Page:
Wednesday, November 19, 2014

WIP: D&D Primer Annotated Character Sheet

My D&D Primer series continues.

Last time, I attempted to illustrate the rules through a fictionalized example game between two friends. This time, I've taken a crack at annotating the character sheet (inspired by Pathfinder Beginner Box).

It displays best if you have your PDF viewer set to 2-page (side-by-side). There are a couple minor display artifacts I'm still cleaning up.

I'm still working on ideas for adding more "tips" to the sheet. Please share any ideas you may have to improve the sheet in the comments.

https://drive.google.com/file/d/0By4wksmFuwuSQzdlbk45RGZsTTg/view?usp=sharing

Thursday, November 6, 2014

WIP: A D&D Primer for new players and DMs

A couple months ago, the Angry DM posted a rant about how Wizards of the Coast has done a poor job in recent years creating a Starter Set that actually teaches new players and, more importantly, new DMs how to play and run a game.

Although I haven't looked through all the new player materials in recent years, I definitely agree with the Angry DM that the D&D Starter Set fails pretty significantly in this regard. The gist of the Angry DM article is that D&D often still requires someone knowledgeable about D&D to pass that knowledge on to the next wave of DMs and players. This is referred to as the "Older Cousin" sales model... which is a bad sales model because it places the burden of recruitment on existing players and DMs rather than on the introductory product itself.

I posted a similar critique of the Starter Set failing to be a good teacher in a recent article, but I didn't go quite as far as Angry DM. In retrospect, I should have emphasized this failure even more, as that would seem to be the most important goal of a Starter Set.

The Pathfinder Beginner Box does a much better job of explaining the basics of the character sheet and walking through character creation and the basics of running an adventure... However, even the Beginner Box doesn't quite present it in the best possible manner... and we're looking for a primer for D&D 5th Edition, not Pathfinder.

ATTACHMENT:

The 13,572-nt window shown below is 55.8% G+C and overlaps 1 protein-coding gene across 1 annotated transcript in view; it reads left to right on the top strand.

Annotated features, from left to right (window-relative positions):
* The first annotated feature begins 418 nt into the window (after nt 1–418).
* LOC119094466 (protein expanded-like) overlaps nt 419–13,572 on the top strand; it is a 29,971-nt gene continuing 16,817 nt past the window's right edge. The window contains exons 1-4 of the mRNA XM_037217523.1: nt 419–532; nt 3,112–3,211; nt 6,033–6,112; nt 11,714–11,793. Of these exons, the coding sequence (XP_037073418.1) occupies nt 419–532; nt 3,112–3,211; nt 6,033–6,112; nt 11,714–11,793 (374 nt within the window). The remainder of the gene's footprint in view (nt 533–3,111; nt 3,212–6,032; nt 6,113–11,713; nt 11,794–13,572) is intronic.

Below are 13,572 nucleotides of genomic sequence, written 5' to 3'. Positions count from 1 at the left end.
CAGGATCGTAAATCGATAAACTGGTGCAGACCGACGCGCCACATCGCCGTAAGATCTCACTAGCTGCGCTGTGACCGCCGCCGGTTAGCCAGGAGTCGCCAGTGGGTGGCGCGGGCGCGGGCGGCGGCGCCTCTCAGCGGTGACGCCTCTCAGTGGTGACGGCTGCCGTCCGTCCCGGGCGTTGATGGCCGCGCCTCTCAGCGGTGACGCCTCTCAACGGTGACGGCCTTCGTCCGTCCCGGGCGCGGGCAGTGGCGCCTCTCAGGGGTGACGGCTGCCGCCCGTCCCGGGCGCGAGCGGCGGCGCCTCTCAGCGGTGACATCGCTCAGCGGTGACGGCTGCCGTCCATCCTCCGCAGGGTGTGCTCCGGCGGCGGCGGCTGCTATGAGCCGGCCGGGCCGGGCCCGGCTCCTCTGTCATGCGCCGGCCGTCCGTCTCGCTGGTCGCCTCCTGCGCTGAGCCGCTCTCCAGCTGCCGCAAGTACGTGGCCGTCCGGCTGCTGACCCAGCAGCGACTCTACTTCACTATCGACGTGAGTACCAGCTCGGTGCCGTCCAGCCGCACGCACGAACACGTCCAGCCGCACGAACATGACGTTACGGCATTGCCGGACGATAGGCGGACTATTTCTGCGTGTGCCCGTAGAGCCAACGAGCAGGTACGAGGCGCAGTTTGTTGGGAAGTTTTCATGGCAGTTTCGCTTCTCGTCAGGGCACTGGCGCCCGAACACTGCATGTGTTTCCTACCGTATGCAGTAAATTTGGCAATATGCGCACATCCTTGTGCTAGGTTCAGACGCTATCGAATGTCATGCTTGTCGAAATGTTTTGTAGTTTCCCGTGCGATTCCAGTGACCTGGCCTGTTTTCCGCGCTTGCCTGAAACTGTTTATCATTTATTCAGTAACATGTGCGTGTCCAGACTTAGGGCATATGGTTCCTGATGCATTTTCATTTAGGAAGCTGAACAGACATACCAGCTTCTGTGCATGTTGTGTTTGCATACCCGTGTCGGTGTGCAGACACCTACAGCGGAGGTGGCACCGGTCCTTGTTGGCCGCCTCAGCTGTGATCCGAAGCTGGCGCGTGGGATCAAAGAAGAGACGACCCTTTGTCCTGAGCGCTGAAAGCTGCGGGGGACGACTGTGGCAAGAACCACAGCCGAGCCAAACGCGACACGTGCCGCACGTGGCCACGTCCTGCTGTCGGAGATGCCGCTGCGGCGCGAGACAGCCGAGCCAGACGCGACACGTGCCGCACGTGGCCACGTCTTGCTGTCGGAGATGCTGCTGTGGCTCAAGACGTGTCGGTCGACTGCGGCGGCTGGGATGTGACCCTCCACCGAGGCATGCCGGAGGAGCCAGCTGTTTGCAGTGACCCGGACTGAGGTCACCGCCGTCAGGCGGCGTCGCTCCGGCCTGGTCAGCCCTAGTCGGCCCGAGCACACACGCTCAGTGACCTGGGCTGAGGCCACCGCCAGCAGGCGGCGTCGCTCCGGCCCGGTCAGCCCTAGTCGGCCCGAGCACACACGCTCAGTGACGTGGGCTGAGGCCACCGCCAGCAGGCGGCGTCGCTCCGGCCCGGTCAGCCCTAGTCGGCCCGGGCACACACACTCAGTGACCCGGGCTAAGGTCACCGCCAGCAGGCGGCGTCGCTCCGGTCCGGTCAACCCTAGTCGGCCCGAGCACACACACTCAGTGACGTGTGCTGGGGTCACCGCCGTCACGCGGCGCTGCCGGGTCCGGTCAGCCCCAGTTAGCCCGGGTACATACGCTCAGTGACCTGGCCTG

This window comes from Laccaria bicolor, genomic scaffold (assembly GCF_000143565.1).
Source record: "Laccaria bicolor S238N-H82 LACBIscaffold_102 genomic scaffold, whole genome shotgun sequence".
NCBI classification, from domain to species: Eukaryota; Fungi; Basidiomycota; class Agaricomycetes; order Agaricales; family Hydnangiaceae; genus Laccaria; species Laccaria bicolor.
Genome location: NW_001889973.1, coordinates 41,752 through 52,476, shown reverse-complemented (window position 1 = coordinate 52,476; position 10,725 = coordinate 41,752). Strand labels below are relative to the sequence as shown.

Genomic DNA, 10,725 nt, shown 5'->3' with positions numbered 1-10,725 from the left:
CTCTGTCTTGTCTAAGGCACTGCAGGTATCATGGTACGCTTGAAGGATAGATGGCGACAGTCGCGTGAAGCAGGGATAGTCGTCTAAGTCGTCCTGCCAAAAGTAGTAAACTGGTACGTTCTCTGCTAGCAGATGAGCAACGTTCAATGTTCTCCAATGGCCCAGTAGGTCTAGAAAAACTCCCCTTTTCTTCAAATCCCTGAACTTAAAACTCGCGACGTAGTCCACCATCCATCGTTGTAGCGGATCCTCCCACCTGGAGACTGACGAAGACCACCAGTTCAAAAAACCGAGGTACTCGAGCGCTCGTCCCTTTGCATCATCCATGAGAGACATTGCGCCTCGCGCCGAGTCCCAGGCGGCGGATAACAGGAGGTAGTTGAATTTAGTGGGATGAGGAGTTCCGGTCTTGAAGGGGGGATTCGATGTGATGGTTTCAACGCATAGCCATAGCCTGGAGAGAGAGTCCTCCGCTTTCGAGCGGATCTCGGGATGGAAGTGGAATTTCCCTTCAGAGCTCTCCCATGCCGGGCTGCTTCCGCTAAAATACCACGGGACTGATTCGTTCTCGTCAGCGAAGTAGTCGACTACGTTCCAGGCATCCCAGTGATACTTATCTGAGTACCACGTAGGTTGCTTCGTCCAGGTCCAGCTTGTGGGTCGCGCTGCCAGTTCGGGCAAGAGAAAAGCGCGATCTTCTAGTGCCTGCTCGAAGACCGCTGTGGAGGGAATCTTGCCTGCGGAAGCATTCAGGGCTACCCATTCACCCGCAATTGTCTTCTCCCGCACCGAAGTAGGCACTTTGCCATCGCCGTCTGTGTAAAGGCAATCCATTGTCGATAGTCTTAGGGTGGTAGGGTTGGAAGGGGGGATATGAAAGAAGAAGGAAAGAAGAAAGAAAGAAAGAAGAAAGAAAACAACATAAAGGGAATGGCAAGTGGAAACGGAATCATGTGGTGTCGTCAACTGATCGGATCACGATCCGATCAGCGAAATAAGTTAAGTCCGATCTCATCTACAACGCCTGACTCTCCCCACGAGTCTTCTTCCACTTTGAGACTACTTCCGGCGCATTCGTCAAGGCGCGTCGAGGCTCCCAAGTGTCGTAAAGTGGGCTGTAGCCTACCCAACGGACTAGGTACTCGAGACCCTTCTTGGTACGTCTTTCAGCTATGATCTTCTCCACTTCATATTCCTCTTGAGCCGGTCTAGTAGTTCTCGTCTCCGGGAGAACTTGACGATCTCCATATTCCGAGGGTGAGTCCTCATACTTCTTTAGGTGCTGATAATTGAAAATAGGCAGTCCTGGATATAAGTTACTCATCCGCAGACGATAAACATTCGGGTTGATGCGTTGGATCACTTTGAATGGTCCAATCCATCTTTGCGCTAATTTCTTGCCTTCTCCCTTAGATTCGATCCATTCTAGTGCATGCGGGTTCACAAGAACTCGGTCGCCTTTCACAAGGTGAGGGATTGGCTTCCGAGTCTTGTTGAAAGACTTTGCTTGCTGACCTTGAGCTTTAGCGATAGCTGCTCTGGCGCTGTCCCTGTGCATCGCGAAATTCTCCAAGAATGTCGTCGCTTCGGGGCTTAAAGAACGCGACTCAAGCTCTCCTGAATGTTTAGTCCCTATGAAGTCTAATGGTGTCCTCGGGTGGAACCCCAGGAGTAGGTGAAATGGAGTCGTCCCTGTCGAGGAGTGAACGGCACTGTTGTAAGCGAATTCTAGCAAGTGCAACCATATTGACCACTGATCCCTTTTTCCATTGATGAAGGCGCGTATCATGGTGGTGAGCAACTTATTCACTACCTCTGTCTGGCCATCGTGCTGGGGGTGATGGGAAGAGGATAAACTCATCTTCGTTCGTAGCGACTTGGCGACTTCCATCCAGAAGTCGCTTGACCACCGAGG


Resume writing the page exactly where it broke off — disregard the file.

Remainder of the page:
In that vein, I decided to try my hand at an example play session to help illustrate the Basic D&D core mechanics. I'd very much like to get some feedback. Constructive criticism is appreciated, but be gentle.

https://docs.google.com/document/d/1-q2EqROguspdCD8Jv_Kf9qkvYXCHUzZqyjObJ1IGLV4/edit?usp=sharing

This is very much a work in progress, but I would like to put it out there as a free PDF at some point and need insight on how it can be better. Give it a read and let me know. Thanks!

Wednesday, November 5, 2014

What rules would you put into your OSR stew?

Following up on my article on innovation, there was some intriguing discussion related to the subtle difference between creativity and innovation, which got me thinking...

If you were to make a giant OSR gumbo, what ingredients from different games would you stir together? 

  • Encumbrance from Lamentations of the Flame Princess
  • Kingdom management from Adventurer, Conqueror, King?
  • Initiative and combat movement from HackMaster
  • Prime attributes from Castles & Crusades
  • A crap-load of spells from Fantastic Heroes & Witchery?

I'm curious to know more about what the community believes are the coolest or most interesting rules or mechanics that OSR games have added into the mix.

Name a mechanic and let me know why you think it's cool enough to stir into the stew. I'm interested in what kind of beast might emerge from the conglomeration.
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